1. #1
    Sand Creek Lynn
    Firehouse.com Guest

    Question Friction loss question. Theory and reality. Similar?

    I'm putting together a tanker filling system using a 1500 gpm pump that I'm about to buy.
    Pump is high volume [obviously] but quite low pressure. According to the performance curve it goes to 0 gpm at about 80 psi. So I'm interested in keeping the pressure extremely low. Will draft with 6 in. and fill with 5 in. ldh. Through 4 in. storz fittings. 4 in. because all our mutual aid uses 4 in. I'll be ok on my pressure using 50 feet of 5 in. through a 5 in. gate valve and the 4in. storz.
    So anyway I called Akron and an engineer there said when going through a restriction there is no noticible pressure loss if the length of the restriction is less than 2.5 times the diameter of the restriction.

    Example: 2.5 in. valve. If less than 6.25 in. long [2.5 X 2.5] I will have no noticible loss.

    So.... theoretically I could hook my 5in. line to a 2.5 in. fill valve on the back of my tanker and flow 1500 gpm though it without excess pressure loss. I'm not going to but the theory presents an interesting thing to contemplate.

    My question: in theory this would work.
    Has anyone played with something like this to see if theory and reality are similar?

    Thanks, Lynn.

  2. #2
    Dalmatian90
    Firehouse.com Guest

    Post

    *If* it's just a 6" length of 2.5" you shouldn't have a problem.

    Friction loss isn't dependent on pressure -- it depends on the size of the pipe and how much volume you shove through it. I did three calculations here for 2.5"
    1500gpm
    6" length loses 2psi to friction
    1' length loses 5psi to friction
    2' length loses 9psi to friction

    (OK, I used the coefficient for fire hose...iron pipe will be a tiny bit different)

    So as long as you deliver the water with just enough pressure to make through the last restriction, you're OK.

    The reason I did three calcs is this -- if it's only a 6" 2.5" and emptys directly into the tank, it only takes 2psi to push 1500gpm throuh it. Now if that fill has more pipe you can't see inside the tank, or even worse starts having 45 or heaven forbid 90 degree elbows in it, the FL starts to increase with length and bends.

    Let's run this scenario:
    Pump 1500gpm@50psi (I'm assuming...)
    200' of 5" to the wye = 36psi
    5" wye = 2psi (just a number, probably close)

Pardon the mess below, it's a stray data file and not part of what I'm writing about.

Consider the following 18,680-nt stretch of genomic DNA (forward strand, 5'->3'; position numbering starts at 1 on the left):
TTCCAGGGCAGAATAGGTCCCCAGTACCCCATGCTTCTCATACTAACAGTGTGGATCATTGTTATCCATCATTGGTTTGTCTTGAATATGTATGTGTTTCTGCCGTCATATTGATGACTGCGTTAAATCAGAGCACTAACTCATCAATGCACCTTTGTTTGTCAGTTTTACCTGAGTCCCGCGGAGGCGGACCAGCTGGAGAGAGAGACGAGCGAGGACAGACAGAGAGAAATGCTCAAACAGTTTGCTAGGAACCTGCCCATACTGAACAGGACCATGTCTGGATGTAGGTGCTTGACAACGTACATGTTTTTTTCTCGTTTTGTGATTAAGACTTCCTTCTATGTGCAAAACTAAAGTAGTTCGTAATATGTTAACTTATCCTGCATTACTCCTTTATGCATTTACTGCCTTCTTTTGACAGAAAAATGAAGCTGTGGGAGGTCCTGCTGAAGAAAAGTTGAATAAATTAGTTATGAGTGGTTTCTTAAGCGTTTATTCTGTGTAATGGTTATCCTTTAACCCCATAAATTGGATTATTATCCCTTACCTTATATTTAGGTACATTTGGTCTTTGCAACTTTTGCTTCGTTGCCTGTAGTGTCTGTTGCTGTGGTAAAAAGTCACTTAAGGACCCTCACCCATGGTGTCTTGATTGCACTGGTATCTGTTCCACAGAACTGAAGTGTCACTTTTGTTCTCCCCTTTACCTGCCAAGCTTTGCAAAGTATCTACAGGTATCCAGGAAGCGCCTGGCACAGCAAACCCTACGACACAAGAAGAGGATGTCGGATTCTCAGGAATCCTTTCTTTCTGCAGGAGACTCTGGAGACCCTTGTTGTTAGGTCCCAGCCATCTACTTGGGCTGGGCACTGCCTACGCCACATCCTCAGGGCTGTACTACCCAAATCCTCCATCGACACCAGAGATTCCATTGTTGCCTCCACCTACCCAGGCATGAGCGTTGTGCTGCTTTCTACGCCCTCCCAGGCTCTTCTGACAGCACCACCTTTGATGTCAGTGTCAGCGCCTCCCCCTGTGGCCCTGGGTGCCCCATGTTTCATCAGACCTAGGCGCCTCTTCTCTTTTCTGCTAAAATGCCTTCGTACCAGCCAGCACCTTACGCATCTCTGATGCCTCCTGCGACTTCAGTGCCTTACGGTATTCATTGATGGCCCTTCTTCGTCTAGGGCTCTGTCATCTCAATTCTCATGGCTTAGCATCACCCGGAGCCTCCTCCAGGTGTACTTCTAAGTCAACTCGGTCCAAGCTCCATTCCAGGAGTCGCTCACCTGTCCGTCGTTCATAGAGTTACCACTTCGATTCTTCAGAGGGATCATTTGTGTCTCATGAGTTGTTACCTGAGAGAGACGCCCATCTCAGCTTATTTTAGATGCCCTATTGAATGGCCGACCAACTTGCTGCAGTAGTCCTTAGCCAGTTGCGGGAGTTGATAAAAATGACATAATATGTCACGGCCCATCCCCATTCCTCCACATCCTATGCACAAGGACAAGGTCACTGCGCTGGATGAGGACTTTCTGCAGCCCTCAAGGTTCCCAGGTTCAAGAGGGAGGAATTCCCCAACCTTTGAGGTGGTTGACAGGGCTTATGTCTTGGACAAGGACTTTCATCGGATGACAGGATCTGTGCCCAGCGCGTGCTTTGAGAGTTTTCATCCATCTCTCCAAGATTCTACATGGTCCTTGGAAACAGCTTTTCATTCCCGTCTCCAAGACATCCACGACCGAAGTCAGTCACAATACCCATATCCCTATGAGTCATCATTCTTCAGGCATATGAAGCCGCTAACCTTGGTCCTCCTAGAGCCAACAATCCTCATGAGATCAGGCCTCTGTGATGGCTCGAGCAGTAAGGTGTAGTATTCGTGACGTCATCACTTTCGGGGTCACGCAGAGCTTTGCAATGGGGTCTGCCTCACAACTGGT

50' of 5" to the truck = 9psi
    5" to 4" Storz adapter = negligble
    36+2+9 = 47psi...
    That means from the original 50psi, we only have 3 psi left...that's the max friction for the fill to the tank...any more and you have to reduce flow to reduce the FL in the system.

    *Now* my standard disclaimer on 5" hose -- these figures are using the industry standard for 5"...some hose like the Angus Hi-Vol we use is actually 5.2" and has a lower FL.

    Friction Loss is FLOW dependent. Take the hose/wyes/adapters you plan to use. Flow 1500gpm through them, and take the difference in pump pressure and pitot pressure at the discarge to get the actual friction loss in "real life" for that setup. Doesn't matter if you pump 1500gpm @ 150psi or 50psi, you'll still lose the same difference between pump and discharge.

    If you have Microsoft Excel 95/97/2000 you can go to my website at www.mortlake.org and in the right hand top corner box there's a link to FireInfo Calculator Spreadsheet...it may take a minute to figure out, but it can do most of the common hydraulic calcuations.

    Matt

  3. #3
    LHS'
    Firehouse.com Guest

    Post

    Actually, the loss is 8 psi at 1500 gpm. 2 1/2" open bore to flow 1500 gpm will have a NP, (a loss) of 8 psi plus any FL in the pipe and urbance loss of 15% or more in flow.

  4. #4
    wv-engineer
    Firehouse.com Guest

    Thumbs up

    If you would like to try your own eazy test,
    put a 2.5 X 5" storz on a discharge of your engine and the otherend with adapter to a deckgun. Check the flow with a guage.
    you will be surprised.

    [This message has been edited by wv-engineer (edited April 03, 2000).]

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